I do still sometimes wonder what I did to deserve this, not so much out of self pity, but at frustration at not being able to do the things I used to take for granted. I won't list them, I'm sure you get the idea, and will have your own lists. I've been thinking about the things people said when I was newly diagnosed - "They can do so much for it nowadays" and "They can stop it in its tracks" I'd love to know who "they" are! My favourite was the lady who almost unbelievably said, "the good thing about that is that you'll never be depressed!" Puzzling to say the least but based on the fact that when her husband was Mayor she'd met people with MS who were really cheerful and happy! I'll make no further comment, you can draw your own conclusions.
I sometimes reflect on the bizarre, like the people who on seeing me in a wheelchair seem to have this irresistible urge to pat me on the head, or the time on holiday when we just happened to be outside a church and a man approached and asked if he could pray for me. Of course, why not, I didn't however expect him to drop to his knees there and then in the middle of the pavement, grasp my hands and start to pray out loud!
I also wonder why there seems to be so little interest in those of us with PPMS, I wonder if I'd have had more support if I'd been diagnosed in my twenties, rather than when I was approaching fifty.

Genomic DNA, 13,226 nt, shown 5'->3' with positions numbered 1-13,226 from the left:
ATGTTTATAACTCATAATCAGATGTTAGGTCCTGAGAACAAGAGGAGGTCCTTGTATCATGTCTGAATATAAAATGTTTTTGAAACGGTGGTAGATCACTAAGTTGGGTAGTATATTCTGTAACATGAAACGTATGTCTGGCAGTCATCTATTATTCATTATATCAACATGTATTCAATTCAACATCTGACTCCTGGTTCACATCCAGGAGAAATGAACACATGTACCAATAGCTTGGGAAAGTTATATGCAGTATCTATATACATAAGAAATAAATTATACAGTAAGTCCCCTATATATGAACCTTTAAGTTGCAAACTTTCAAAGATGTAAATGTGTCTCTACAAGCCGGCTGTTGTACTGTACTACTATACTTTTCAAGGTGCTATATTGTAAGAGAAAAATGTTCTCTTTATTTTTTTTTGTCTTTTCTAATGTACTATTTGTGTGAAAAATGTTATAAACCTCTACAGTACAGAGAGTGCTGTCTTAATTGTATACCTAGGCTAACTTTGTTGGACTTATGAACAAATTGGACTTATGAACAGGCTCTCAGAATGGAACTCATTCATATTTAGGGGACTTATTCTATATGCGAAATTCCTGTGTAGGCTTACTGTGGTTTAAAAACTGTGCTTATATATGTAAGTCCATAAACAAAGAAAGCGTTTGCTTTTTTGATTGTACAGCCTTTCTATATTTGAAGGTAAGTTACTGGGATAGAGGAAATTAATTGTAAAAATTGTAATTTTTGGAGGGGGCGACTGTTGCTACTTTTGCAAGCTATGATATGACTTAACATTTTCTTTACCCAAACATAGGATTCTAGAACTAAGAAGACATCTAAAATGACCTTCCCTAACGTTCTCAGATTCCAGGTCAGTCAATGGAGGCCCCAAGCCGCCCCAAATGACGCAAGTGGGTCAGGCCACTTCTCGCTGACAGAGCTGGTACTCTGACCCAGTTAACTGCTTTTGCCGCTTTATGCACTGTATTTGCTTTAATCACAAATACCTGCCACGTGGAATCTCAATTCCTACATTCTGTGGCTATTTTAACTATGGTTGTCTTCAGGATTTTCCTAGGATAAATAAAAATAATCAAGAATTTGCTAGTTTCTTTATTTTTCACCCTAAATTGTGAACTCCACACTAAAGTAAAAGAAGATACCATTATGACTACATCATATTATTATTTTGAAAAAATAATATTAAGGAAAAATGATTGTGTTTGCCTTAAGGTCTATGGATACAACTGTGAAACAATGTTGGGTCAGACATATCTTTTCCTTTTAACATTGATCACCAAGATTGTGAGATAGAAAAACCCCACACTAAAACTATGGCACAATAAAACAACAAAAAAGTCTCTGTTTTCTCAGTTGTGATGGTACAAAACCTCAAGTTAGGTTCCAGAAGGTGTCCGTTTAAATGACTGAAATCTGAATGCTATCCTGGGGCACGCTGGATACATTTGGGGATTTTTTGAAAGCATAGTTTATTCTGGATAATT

I also wonder that in spite of the millions which must have been spent on research we don't seem to be any nearer a cure or effective treatment. In 1992 my neighbour who was pretty severely affected by MS, died from pneumonia aged 46. She believed a cure was just around the corner.
I've treated myself to a power chair with a range of 22 miles, so I can go out alone, under my own steam again. Something I've not done since I gave up driving in 2009. A little bit of independence will be really good, if a little bit scary at first. I've had it a week and not gone beyond the garden gate yet!
Take care everyone.